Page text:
top of page

Creative Non-Fiction: 'Return Receive'

Written by Zary Fekete

I live in the northern Beijing community of Tian Tong Yuan. The neighborhood is between the fifth and sixth ring roads, just to the northeast of the Olympic park which was built to commemorate the 2008 Summer Olympic Games. Subway Line 5, also built in preparation for the games, stretches north and south through Beijing, and its last three northern stations service the Tian Tong Yuan community. If you are riding on the subway you will know you are nearing the northern end of the line when you see three tall apartment buildings, each with one of the three Chinese characters in the name Tian Tong Yuan or 天通苑. The characters translate into the phrase “Where sky passes into the garden,” which is an appropriate name for this bustling community which, fifteen years ago, was still all open fields.

          Each neighborhood within the district has a wall surrounding it, and usually only one or two entrances. During Covid, the walls of my neighborhood were wound tight with razor wire, but some ambitious soul, not content to be caged, rigged a couple of ladders over the southern wall of the neighborhood, and when life under quarantine grew too much to take, I took my two, young sons for a hop over the ladders into the parking lot on the other side where we enjoyed the occasional impromptu game of frisbee, drawing cheerful looks and waves from our Chinese neighbors. We moved to Beijing eight years ago so I could teach at a local Chinese university.

          One of the main features of our neighborhood is the local recycling center called “huishou” which is written with the Chinese characters 回收, which translates to “Return Receive”. The lady who works for the recycling center has a deeply lined face with sunburned skin and twinkling eyes. During our first week of living in the neighborhood she flagged me and my sons over to her with a friendly holler. I couldn’t yet speak any Mandarin, but she quickly made it clear what she wanted as she gestured at the two empty water bottles my sons had just finished drinking. They shyly handed her the bottles and she promptly gave them each a one mao coin. She chuckled as she saw their eyes brighten. It was their first Chinese money.

          Over the course of the next few years, I learned there was nothing I couldn’t bring her for recycling. After our first month in our apartment, our bathroom required major renovation. Our landlord sent in a handyman who gutted the small room, replaced everything including the sink and the toilet, and retiled it all within two days. The handyman took everything away when he was finished except the toilet, which he left on its side in the hallway outside the apartment. After awhile I grew tired of looking at the dirty thing, and I lugged it down to the recycling center. The recycling lady saw me coming and quickly hurried over. I offered to help her carry it, but she waved me away and boosted the bowl of the toilet onto her hip. The toilet disappeared into the massive pile of other accumulated material from the neighborhood and she pressed a wadded-up bill into my hand.

          “Xie xie,” I said. (One of the first and most important phrases a foreigner can learn in Mandarin.)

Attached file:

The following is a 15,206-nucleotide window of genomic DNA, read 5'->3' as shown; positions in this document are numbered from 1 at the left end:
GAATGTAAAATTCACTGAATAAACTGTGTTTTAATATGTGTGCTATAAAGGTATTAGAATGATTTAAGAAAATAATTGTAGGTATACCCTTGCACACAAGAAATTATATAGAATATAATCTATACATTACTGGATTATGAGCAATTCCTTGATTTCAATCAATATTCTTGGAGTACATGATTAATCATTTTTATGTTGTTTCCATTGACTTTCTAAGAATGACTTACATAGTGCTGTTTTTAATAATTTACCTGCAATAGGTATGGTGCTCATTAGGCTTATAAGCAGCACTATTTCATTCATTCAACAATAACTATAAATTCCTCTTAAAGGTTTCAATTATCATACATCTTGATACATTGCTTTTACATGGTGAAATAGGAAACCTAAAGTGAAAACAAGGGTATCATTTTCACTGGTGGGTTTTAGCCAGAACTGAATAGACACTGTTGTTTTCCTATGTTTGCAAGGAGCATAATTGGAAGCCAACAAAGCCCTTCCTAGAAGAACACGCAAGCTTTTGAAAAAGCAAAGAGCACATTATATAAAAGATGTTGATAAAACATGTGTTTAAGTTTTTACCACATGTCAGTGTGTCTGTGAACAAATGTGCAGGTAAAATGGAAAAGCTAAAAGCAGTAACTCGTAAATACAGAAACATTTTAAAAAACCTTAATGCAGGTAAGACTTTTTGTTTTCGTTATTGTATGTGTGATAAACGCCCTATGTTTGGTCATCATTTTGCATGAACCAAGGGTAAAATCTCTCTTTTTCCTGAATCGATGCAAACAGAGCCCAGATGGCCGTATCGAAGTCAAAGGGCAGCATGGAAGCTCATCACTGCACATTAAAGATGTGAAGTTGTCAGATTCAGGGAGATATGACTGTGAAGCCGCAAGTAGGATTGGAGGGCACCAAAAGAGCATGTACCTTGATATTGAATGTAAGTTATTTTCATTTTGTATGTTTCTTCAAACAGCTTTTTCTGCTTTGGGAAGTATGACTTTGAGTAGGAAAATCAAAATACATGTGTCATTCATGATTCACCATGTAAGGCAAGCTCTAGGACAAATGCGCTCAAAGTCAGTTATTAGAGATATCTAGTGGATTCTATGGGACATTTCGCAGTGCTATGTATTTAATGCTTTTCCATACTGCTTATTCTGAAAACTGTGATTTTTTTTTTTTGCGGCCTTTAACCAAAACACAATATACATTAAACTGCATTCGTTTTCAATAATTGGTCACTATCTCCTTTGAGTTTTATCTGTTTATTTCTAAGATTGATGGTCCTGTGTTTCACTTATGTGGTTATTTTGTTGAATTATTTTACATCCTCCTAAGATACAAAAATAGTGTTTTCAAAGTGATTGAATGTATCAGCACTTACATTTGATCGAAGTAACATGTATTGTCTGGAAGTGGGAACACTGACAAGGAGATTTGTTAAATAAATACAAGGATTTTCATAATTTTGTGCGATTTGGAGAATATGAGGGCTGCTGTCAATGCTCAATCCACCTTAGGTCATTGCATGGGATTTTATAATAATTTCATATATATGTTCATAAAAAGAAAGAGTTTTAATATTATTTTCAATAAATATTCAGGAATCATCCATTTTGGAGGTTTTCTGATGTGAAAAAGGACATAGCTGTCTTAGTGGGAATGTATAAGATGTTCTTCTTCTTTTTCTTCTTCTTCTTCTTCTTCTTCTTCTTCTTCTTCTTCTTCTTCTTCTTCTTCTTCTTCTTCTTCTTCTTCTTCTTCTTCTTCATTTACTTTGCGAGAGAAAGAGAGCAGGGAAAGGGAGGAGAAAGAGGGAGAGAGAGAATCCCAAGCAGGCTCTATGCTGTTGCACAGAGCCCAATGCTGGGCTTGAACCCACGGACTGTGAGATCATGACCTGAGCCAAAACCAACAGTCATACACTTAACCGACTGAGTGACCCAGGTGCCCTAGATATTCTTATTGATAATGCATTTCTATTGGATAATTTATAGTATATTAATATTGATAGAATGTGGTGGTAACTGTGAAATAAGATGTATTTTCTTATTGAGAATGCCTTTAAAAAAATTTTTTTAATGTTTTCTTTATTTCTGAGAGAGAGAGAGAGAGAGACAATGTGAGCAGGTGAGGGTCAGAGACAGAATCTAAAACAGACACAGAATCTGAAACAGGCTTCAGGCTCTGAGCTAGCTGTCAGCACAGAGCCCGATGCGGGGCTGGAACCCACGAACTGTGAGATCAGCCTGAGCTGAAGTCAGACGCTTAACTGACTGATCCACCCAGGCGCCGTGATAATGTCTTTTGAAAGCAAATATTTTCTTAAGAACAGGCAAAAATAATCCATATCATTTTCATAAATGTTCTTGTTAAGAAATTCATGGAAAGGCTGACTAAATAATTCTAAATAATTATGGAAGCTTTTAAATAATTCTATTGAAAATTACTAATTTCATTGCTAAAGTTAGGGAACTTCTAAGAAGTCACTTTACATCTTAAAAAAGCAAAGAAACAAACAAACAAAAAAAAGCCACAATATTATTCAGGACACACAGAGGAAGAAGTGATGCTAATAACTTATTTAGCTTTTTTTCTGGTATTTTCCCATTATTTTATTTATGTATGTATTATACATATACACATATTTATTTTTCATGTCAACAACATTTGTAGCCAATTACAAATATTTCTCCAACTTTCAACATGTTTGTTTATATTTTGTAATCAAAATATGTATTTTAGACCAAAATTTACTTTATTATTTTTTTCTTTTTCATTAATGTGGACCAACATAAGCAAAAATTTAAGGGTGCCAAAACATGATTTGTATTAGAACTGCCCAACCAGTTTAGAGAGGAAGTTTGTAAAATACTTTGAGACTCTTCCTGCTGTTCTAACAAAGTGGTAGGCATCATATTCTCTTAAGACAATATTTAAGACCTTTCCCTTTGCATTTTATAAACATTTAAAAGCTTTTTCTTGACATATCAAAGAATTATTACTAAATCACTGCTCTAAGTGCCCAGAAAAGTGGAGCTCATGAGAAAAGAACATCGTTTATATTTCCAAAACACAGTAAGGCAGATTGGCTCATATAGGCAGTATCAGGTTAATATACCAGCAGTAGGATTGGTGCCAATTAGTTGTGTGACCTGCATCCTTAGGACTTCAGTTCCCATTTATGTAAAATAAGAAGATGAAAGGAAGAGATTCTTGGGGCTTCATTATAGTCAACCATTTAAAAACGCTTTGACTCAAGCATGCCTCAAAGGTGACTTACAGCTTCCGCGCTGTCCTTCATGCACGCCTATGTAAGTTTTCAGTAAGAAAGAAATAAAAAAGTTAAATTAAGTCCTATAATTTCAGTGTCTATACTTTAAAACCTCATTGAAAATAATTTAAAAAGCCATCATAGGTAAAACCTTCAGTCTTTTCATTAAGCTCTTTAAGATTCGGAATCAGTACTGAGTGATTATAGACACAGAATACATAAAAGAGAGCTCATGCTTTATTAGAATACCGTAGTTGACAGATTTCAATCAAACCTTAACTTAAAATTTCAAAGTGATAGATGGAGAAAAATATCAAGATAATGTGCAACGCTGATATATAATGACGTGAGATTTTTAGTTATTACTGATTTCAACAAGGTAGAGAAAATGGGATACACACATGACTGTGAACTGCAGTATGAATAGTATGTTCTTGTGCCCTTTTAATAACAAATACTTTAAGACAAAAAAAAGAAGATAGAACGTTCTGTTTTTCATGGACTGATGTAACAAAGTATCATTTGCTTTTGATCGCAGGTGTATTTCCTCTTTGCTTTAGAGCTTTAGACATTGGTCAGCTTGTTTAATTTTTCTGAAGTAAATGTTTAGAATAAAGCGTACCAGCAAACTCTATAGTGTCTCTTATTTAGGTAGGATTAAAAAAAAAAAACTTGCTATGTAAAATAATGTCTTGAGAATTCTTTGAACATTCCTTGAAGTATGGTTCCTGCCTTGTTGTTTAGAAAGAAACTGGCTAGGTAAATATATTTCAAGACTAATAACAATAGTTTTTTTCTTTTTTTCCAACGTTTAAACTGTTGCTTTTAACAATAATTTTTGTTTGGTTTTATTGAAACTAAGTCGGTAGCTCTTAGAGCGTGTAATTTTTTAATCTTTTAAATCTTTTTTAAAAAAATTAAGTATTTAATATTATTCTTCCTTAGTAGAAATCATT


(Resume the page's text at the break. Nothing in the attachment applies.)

“Bu ke qi,” she said. The phrase means “you’re welcome”, but its direct translation is, “don’t be polite”. Over the course of the next few years I became more and more comfortable following the advice of the direct translation. My family and I quickly became friendly with her. Her name was Zhi Hua.  She became one of the regular people I visited as I gradually improved in my Mandarin. I learned that she came to Beijing thirty years ago from her hometown province of Anhui. Most of her family was still back in her hometown, including her daughter, who was taking care of Zhi Hua’s aging mother. This, I would learn, not a common situation. It is usually the younger people who leave a hometown for the big city while their parents stay behind to care for the elderly. But Zhi Hua seemed to have the true spirit of her name in her. Zhi Hua translates to “flowery ambition.”

          This year, just after the Chinese New Year festival, I came down from my apartment with a pile of cardboard I was hoping to recycle. I was surprised to see a young man manning the station. He hurried over to help me and quickly sorted through the stack, giving me a handful of coins in exchange.

          “Where is Zhi Hua?” I asked.

          “In her home town,” he said.

          “Will she be back?”

          He shook his head. “Her daughter had a baby.”

          When I got back to the apartment I told my wife. We both felt sad. At the same time, this was a familiar pattern. The neighborhood of Tian Tong Yuan has been described by a number of Chinese sociological experts as the largest subdivision in Asia, with over 80,000 people living in this dense development of apartment buildings, streets, and stores. It isn’t surprising for someone to live here for a couple of years and then move on to other horizons. But Zhi Hua had seemed different, having lived in Beijing for so many years.

          Later, I passed the recycling center again on my way to the store, and waved to the young man. I noticed the characters for the center again. 回收. “Return Receive”. As I walked away I thought of another familiar Mandarin phrase with the same first character: 回家. It was the phrase he used when he told me about Zhi Hua. “Hui jia”. It means “Return home.”

About the Author

Zary Fekete grew up in Hungary, has a novelette (In the Beginning) out from ELJ Publications and a debut novella being published in early 2024 with DarkWinter Lit Press. Zary also enjoys books, podcasts, and many many many films.

Twitter: @ZaryFekete

bottom of page